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Old 05-06-2013, 01:17 PM
 
Location: The City
22,331 posts, read 32,143,293 times
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Quote:
Originally Posted by nightcrawler View Post
I think all public housing is a complete blight on the aesthedics of any area. The are all ugly to look at. I know if there are children under children under 10 living in the apartment they must have child guards on the windows, which totally makes the buildings that are all ready ugly, look like prison cells.


i hate they way all public housing does not form to the grid.
Some recent incarnations are more intertwined into a neighborhood

Some examples


Update: JBJ Soul Homes Continue to Progress | NakedPhilly
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Old 12-19-2013, 01:50 PM
 
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There is a bright future in this type of urban planning development in low rise high density housing for plenty of reasons, and offers a balanced living environment. A prominent trend is realistic and possible in this form of urban planning architecture projects in any city/town anywhere in the world.

My favorite well organized words, and ideas in this article: Architizer - Goodbye, Micro-Apartments: 'Low Rise High Density' Presents An Alternative Housing Solution “When the need for space and better living conditions led to alternatives to high-rise public housing.” “Modeled a bit after suburban homes, these low-rise high-density buildings reached prominence in the 1970s. This type of housing serves two functions: 1) to intensify land use as urban growth escalates by providing higher density; and 2) to improve living conditions by using suburban housing characteristics such as more open space.” “These homes offered all the amenities of urban living—access to public transportation and cultural amenities—with a more open, less claustrophobic environment.”

I believe I live in a low rise high density building, and neighborhood region of Seattle right now and I love living in my new home. There is around 2 blocks to 3 blocks of low rise high density buildings in Lake City neighborhood of Seattle. I am less than 5 blocks away from actual suburbs, very peaceful, quiet area of Lake City, and affordable. I am less than 40 minutes away from Downtown Seattle/Capitol Hill with express bus, and less than 1 hour away from University District/Wallingford. I live in a giant golden yellow looking house that is actually a 2 floors apartment building, 10 apartments total. I live on the highest floor, and a large balcony right next to a giant redwood conifer evergreen tree. I plan to live in San Francisco-Berkeley California within 2 years, and expect to find the same version of low rise high density home in Napa California, less than 1 hour away from San Francisco.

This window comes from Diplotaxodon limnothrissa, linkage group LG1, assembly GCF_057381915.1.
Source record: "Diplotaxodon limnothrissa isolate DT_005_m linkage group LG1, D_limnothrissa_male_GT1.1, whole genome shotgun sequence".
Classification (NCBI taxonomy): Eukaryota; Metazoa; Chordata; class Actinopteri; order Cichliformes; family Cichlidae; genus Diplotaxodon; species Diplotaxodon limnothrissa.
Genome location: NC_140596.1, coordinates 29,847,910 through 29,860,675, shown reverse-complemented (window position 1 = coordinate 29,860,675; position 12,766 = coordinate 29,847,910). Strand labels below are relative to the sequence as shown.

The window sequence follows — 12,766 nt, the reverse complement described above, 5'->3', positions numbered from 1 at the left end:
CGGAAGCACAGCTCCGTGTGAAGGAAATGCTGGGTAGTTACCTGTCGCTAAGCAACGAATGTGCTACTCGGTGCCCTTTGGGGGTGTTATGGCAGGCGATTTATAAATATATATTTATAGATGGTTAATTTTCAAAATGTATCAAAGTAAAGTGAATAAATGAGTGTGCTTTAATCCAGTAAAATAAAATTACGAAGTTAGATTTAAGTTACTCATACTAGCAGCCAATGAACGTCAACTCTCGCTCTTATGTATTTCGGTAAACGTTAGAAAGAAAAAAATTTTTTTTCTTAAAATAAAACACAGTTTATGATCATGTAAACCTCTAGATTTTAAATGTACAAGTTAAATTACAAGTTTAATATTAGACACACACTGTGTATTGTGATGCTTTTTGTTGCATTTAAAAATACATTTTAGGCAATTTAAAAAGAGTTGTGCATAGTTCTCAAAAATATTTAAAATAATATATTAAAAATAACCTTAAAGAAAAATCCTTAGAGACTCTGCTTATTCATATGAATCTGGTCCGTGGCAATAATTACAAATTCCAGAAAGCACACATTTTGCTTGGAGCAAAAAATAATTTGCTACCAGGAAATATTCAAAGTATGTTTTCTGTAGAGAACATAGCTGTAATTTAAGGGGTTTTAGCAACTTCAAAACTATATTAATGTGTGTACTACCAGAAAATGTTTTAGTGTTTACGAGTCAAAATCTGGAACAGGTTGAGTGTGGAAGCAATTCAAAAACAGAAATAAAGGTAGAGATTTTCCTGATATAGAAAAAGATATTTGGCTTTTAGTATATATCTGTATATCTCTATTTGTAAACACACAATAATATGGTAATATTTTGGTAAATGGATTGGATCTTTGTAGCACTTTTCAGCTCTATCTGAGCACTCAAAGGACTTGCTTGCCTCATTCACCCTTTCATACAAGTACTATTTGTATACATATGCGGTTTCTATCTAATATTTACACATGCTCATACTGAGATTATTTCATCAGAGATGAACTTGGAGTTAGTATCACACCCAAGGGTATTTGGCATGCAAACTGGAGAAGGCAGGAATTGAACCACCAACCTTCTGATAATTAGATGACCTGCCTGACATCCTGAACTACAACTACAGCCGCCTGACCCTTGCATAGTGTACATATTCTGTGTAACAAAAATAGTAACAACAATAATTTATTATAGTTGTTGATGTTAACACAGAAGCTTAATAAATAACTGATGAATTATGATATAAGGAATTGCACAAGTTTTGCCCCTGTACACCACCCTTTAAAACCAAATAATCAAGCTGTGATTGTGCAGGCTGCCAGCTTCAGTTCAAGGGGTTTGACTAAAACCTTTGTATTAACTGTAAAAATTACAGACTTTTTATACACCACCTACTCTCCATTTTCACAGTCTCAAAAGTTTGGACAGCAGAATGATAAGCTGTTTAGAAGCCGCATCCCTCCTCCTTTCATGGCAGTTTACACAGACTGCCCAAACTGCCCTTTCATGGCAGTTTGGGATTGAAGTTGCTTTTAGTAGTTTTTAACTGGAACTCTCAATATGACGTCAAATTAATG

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Old 12-20-2013, 03:06 AM
 
Location: Seattle, WA
2,958 posts, read 3,816,840 times
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In Seattle and in surrounding suburbs, "low rise high density" is pretty much the only form of single family homes being constructed at the moment.

A popular method is with 3-story houses built so close together that they're practically rowhouses, and on the bottom floor of the houses are studio apartments that the developer rents out, with the top 2 floors being one single family home unit. This way families have their typical 2-story house and that sense of privacy by not having to hear anybody walking on the floors above them or through the walls adjacent to them, while at the same time packing in a lot of people together within a small surface area. These houses also typically don't have front or back yards, so developers really pack in a lot of units within a small lot of land.
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Old 12-20-2013, 08:52 AM
 
Location: Thunder Bay, ON
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The densest example of lowrise housing in Toronto is probably these: http://goo.gl/maps/xhepD

They're at 255 residents and 156 units per acre*, including the associated street ROW. They have 4 floors of living space in the form of stacked townhouse units that are back to back. The parking it all underground and they have narrow walkways that are about 1/3 of the width of a typical street contributing to increased density.